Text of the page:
Haiku Heights: Beach

Reaching for the Sun

Reaching for the Sun (Photo credit: paperbackwriter)

Sniff sea air, faces

Yield to the sun like tulips

Green water crashes

* * * * * * * * * * * * * * * * * * * * * * * * * * * * * * * *

Curled, in a tan ball

hiding from treachery, greed

A seashell in sand.

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(all photographs are property of the photographers.)

seashell on sand at Avila beach

seashell on sand at Avila beach (Photo credit: kingdesmond1337)

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Things I Remember

Faces

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I Will Remember You

I’m amazing at remembering people’s faces. I once rain into a Junior High School friend 40 years later–and in a different state. I walked into the bakery with my husband, took one look at this woman and asked if her name was Nora. It was. She was certainly out of context, in a different state and far from the miserable school building we attended 40 plus years later.

I may not remember something that was said ten minutes earlier if there is a lot of noise around me but your face? That lives on…..

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First Impressions

My eye

First, their eyes, eyes can tell a lot about a person. After that, their whole expression/way of acting. Is she just pretending to be nice? I think he’s arrogant, is he? I adore her; I hate him. Sometimes you just get a gut reaction and I have learned to pay close attention to them and follow my gut. The times when I thought I owed the person another chance, I have paid for it. My first impression always seems to be right. Not following my gut? That’s 100 percent my fault.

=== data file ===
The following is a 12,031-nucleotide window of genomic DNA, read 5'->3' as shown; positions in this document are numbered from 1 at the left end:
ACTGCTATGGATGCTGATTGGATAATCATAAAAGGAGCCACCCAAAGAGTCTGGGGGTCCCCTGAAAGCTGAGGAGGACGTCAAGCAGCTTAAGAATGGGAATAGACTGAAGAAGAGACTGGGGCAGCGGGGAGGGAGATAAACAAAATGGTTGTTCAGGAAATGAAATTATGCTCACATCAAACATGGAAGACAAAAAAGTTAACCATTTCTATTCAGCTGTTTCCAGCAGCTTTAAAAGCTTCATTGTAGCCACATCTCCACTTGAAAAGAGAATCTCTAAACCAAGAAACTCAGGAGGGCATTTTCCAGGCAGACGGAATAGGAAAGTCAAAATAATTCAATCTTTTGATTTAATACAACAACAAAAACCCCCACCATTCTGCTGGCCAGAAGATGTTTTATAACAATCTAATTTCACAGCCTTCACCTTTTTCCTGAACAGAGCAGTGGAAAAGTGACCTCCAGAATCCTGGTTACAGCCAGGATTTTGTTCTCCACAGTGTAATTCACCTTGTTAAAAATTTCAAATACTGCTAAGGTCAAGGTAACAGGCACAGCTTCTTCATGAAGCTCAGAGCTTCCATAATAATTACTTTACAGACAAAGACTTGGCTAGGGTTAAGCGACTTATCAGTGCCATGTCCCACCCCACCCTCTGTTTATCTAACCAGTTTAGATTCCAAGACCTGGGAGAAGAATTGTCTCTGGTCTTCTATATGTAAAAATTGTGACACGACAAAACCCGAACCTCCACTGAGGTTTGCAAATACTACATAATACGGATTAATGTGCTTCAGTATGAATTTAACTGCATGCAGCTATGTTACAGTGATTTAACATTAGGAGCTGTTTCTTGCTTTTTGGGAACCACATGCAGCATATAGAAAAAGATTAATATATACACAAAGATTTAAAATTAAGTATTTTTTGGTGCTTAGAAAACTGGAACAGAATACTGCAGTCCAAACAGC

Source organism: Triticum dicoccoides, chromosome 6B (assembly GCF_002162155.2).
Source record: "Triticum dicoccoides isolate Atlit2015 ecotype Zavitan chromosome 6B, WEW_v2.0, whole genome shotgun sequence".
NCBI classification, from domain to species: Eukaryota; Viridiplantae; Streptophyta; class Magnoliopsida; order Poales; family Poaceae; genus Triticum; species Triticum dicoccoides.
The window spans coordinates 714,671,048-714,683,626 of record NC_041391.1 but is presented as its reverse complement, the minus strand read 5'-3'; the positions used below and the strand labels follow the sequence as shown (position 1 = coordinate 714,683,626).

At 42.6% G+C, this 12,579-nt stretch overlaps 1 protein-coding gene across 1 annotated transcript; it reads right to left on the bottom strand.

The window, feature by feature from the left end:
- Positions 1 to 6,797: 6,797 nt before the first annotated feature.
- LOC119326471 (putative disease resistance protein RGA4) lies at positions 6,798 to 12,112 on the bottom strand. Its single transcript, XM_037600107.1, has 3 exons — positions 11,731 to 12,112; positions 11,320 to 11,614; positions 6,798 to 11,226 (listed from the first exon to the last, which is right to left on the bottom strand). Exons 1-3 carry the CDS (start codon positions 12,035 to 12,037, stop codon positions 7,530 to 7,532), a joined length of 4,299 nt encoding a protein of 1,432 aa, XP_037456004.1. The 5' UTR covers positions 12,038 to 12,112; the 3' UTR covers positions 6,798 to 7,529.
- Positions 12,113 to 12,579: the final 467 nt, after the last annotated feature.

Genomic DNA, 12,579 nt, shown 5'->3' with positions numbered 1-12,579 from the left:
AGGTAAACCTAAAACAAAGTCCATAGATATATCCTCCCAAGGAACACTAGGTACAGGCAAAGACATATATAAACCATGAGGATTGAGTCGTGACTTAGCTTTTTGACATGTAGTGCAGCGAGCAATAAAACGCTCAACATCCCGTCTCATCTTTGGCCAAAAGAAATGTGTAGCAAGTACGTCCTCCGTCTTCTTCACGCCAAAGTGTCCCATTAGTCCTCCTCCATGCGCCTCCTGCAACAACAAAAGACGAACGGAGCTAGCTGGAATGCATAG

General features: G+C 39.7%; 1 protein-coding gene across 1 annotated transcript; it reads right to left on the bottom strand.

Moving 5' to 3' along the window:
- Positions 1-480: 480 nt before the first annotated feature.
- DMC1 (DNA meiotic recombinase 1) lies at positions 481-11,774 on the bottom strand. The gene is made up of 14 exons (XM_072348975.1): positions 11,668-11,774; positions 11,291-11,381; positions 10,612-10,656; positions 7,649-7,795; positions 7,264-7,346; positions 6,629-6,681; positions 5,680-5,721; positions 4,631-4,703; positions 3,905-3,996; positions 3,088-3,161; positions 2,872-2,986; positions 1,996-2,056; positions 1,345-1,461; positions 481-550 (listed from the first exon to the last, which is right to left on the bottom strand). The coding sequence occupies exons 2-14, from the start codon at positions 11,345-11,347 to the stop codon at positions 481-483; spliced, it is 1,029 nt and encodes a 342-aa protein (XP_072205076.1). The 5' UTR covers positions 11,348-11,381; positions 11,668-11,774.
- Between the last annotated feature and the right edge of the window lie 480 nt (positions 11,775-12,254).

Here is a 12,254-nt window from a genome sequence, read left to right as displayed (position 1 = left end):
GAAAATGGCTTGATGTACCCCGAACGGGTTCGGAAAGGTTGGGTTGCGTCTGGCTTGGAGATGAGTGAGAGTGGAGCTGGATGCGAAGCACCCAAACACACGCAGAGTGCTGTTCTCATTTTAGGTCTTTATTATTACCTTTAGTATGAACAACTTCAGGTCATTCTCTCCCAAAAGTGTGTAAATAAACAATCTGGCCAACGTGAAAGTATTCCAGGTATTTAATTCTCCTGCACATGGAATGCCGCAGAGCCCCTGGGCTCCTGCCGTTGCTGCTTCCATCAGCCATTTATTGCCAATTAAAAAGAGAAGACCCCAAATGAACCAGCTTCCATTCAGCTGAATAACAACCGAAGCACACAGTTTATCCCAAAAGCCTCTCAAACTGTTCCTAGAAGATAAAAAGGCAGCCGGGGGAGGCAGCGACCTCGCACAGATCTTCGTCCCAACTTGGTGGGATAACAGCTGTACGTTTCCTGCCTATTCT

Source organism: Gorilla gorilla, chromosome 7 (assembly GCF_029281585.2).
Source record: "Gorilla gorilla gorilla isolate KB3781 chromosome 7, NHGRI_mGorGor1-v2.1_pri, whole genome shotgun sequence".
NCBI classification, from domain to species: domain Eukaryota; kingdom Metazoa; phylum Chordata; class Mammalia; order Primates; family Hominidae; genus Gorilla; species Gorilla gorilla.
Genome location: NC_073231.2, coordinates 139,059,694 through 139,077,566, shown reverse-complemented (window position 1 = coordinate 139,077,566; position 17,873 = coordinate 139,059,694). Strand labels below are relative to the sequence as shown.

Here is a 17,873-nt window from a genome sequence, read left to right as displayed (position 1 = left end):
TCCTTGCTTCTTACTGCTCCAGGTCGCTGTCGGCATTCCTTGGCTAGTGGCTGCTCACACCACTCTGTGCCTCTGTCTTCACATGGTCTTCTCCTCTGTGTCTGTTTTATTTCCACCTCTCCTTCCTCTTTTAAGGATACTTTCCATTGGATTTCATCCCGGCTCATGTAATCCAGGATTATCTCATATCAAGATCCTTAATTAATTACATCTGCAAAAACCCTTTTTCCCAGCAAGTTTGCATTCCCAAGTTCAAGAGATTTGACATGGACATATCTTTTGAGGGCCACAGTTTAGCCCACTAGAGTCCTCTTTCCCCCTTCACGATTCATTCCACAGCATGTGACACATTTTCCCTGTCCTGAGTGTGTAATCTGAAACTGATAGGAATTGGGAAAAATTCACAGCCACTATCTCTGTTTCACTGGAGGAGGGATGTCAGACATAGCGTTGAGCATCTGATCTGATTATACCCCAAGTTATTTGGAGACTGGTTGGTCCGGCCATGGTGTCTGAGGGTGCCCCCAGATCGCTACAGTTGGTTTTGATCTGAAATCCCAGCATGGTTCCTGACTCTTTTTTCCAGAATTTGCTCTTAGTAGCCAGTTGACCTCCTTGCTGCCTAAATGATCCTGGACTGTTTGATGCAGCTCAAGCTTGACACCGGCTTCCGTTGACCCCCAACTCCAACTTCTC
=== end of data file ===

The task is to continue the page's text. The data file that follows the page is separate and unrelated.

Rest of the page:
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How (NOT?) to Remember Names

Vraagteken

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Names? NO. Faces? ALWAYS.

No tricks, no memory, just really good and prompt improvisation. I have met many people and I used to have a very good memory and would remember someones name immediately and forever. Not Any More. Whether it is age, Fibromyalgia fog, hormones or any combination, it is really hard for me to remember someone’s name (unless they have made a really, special impression on me.)

When my son was little and I got introduced to a team of little guys “Hey, Buddy” worked well. “Sometimes “Hon or Sweetie” came in handy for my daughter’s little girlfriends. But now? I can meet you, shake your hand AND repeat your name out loud and there’s a good chance that in two seconds I will have forgotten it.

The only thing that makes me feel better is that I will always remember your face. Always. Even if I have not seen you in 35 years. My husband still cannot believe that we went to a bakery when we lived in Massachusetts, walked in and I said “Nora?” The woman turned around, she seemed a little flustered, but sure enough she had been my teenage friend in seventh grade back in New York. It had been about 35 years since I had last seen her; at a sleepover birthday party in her parents’ apartment.

So, before you get insulted that I do not remember your name, rest assured when I see you 20 years in the future, in a different state or country, I will know that I know you, by your unique, impressionable, face.

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